[dance-tech] performatic and beyond__transcultural

  • From: "Jaime del Val" <jaimedelval@xxxxxxxxxxx>
  • To: <dance-tech@xxxxxxxxxxxxx>
  • Date: Fri, 11 Apr 2008 19:16:36 +0200

Hi all,

I go on with the answers. (more to follow)

Johannes, I surely miss some of the uses of the terms performative and
performatic, but since I think one of the significant foundational uses of
performative is in performativity theory of language that I was mentioning,
I think it is important to clarify the distinctions, since to me
performativity theory, eventhough it is a very useful tool to understand
certain dynamics of language and power is possibly not applicable outside
the domain of verbal language, like in dance, unless we reduce dance to the
paradigms with which we analyse verbal language, which I think is not a good

Performatics is a term I see as more devoid of specific philosophical and
political intention and more open to define the praxis of performance in
diverse of its inceptions.

Now if performativity is not enough to understand the nonverbal processes of
dance, music  and other embodied forms of thinking and practice, I have
approached the issue through what I call metaformativity, and which attempts
to define a paradigm in which all the issues mentioned here are addressed,
around  <<generative and self-deforming...change over time... enfleshed
meaning-making and understanding. And so, perhaps, that change, that
performance, that transformation is actually more essential for, at the core
of, the "thing," than the performative utterances that name its parts (or
activities). ... engage with the embodied feedback loops between our
presupposed understandings of such categories. >> (Nathaniel)

It is true I think that performativity deals more with the permutation of
existing (language) structures, and has little room for the emergence of new
forms. This will always be the case if we start with language in the first
place. If we on the contrary see language as an effect and sedimentation of
nonverbal improvisations of the bodies we can start to understand the
complex interactions of forces, of improvisations and sedimented forms, in
the many levels of what we call non-verbal communication, in other levels of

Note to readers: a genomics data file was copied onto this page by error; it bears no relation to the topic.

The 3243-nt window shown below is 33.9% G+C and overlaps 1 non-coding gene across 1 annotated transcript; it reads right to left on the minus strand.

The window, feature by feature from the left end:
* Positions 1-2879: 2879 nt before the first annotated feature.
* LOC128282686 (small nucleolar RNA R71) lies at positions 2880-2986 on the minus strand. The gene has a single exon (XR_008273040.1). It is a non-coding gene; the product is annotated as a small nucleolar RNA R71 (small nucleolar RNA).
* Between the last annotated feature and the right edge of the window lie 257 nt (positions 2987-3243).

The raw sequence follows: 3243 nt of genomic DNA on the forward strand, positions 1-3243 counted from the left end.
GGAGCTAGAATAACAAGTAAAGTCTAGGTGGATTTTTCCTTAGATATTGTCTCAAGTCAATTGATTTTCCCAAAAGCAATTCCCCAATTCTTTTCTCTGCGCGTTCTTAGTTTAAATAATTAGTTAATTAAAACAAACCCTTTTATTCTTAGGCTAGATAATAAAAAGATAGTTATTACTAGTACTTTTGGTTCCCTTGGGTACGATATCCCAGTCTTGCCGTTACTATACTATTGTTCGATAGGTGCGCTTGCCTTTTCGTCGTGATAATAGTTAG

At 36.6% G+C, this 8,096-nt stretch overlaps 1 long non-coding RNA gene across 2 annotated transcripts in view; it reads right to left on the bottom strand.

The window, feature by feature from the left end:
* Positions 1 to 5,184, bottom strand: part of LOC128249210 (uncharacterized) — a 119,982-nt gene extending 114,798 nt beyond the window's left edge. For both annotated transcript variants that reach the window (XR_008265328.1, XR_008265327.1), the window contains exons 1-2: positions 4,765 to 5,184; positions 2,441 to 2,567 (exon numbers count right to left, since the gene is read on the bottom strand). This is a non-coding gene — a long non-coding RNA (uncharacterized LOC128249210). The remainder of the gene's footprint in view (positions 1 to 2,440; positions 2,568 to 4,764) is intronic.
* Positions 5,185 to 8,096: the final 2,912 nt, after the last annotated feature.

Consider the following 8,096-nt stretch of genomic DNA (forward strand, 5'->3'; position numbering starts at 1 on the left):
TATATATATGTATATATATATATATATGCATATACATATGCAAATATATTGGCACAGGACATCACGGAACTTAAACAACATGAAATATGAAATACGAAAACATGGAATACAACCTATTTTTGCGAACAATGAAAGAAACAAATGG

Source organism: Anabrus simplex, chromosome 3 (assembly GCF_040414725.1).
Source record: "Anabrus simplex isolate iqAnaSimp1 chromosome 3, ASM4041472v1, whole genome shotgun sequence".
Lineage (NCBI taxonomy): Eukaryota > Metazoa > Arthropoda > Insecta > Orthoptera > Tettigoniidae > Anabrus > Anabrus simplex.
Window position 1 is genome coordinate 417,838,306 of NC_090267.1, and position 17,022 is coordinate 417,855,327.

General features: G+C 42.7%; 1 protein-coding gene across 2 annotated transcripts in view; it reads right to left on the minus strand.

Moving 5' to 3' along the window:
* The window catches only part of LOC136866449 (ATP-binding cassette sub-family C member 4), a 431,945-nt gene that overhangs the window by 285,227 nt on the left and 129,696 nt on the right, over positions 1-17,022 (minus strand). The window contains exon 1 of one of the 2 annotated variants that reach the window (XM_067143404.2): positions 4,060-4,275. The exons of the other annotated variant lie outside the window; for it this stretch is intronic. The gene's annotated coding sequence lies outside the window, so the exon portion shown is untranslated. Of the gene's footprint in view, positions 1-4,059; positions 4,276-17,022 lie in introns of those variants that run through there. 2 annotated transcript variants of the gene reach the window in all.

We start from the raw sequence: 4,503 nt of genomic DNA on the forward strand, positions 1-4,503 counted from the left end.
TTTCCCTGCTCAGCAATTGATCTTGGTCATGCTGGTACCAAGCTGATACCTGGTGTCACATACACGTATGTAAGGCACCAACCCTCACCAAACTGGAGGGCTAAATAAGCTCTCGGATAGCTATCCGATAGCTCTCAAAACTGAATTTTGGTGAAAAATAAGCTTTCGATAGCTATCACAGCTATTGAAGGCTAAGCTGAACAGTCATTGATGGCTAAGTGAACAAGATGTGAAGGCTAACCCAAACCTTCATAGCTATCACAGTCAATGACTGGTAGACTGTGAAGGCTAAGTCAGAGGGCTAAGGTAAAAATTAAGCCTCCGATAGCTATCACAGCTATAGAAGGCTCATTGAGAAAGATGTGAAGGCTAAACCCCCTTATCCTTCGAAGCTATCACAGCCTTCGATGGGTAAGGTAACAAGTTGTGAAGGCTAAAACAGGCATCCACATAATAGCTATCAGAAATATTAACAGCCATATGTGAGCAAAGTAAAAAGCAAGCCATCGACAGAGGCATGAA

experience and consciousness, and in the unthinkable itself. This complex
feedback, reflexivity, interrelation of forces is what I call a
metaformative process. It dosen't exclude performativity, it rather includes
it, but it exceeds it as well. It is a process in which the very structures
thorugh which we "articulate" and "understand" emerge together with the
realities we attempt to apprehend: it is the movement of thought itself, the
self, that emerges in the process.

Now we can understand this in the context of such theories of mirror
neurons, enactive cognition and proprioception, perhaps, since everytime I
see a movement of yours, I mirror it and embody it, and then it has become
something else, If I attempt to reproduce it I cannot but  generate
something different, in the specificity of this body, your gesture is
transduced to my field of forces, my register of associations, my open
coordinates of interaction. The mirrorings that constitute embodiment have
always fragmentary and deforming effects in the forces that are reflected.

I hope to get back more extensively on a definition of metaformativity.

i'm not sure I responded the question...

As for your other comment, indeed we engage in little transcultural
exchange, and dance-tech as we usually work with it here is a rather western
context, I guess. If we start to listen carefully to the different uses of
language amongst "western" colleagues and contexts, we will be all the more
prepared to undergo the far more complex quest of opening the ears to the
transcultural... Maybe the concepts used in the far east don't reach us
because some of our eatern colleagues don't see us prepared to hear  them
without prejudgements from the "high academy"... do we have to make a move
to show that we are open to hear what divergencies of meaning eastern
concepts are producing with regard to western, without a trial and at the
same time without intending that it's all the same: paying attention to the
smallest dissonances with our major chord, and celebrating them?

(I am assuming a we and a them, none of which I am too certain anyway... who
is we, who is them? Am I reproducing the divide?)


----- Original Message ----- 
From: "Johannes Birringer" <Johannes.Birringer@xxxxxxxxxxxx>
To: <dance-tech@xxxxxxxxxxxxx>
Sent: Tuesday, April 08, 2008 9:11 PM
Subject: [dance-tech] Re: Thread1:

Jaime --- after reading some your propositions, can you say a bit more about
how you understand the notion of the < performatic > in the context of our
discussions on the post-choreographic ?

(also in context of Nathaniel's recent remarks:

>>But one of the most fascinating things the study of structuralism, and for